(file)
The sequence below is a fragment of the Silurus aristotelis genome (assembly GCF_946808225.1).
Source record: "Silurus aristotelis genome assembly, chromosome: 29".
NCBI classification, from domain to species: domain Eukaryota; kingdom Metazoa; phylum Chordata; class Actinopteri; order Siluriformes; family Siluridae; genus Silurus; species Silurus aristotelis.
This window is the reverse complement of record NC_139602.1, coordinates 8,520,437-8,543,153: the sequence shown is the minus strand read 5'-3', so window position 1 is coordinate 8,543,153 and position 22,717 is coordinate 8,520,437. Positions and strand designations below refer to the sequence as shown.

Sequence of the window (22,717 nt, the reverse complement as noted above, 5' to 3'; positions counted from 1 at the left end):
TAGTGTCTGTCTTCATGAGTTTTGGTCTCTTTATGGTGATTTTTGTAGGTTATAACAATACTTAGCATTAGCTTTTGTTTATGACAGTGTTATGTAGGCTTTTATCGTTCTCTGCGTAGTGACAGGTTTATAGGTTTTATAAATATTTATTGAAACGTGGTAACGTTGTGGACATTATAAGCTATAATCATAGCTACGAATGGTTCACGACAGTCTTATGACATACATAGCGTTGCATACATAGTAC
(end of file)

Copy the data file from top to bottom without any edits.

The sequence below is a fragment of the Silurus aristotelis genome (assembly GCF_946808225.1).
Source record: "Silurus aristotelis genome assembly, chromosome: 29".
NCBI classification, from domain to species: domain Eukaryota; kingdom Metazoa; phylum Chordata; class Actinopteri; order Siluriformes; family Siluridae; genus Silurus; species Silurus aristotelis.
This window is the reverse complement of record NC_139602.1, coordinates 8,520,437-8,543,153: the sequence shown is the minus strand read 5'-3', so window position 1 is coordinate 8,543,153 and position 22,717 is coordinate 8,520,437. Positions and strand designations below refer to the sequence as shown.

Sequence of the window (22,717 nt, the reverse complement as noted above, 5' to 3'; positions counted from 1 at the left end):
TAGTGTCTGTCTTCATGAGTTTTGGTCTCTTTATGGTGATTTTTGTAGGTTATAACAATACTTAGCATTAGCTTTTGTTTATGACAGTGTTATGTAGGCTTTTATCGTTCTCTGCGTAGTGACAGGTTTATAGGTTTTATAAATATTTATTGAAACGTGGTAACGTTGTGGACATTATAAGCTATAATCATAGCTACGAATGGTTCACGACAGTCTTATGACATACATAGCGTTGCATACATAGTAC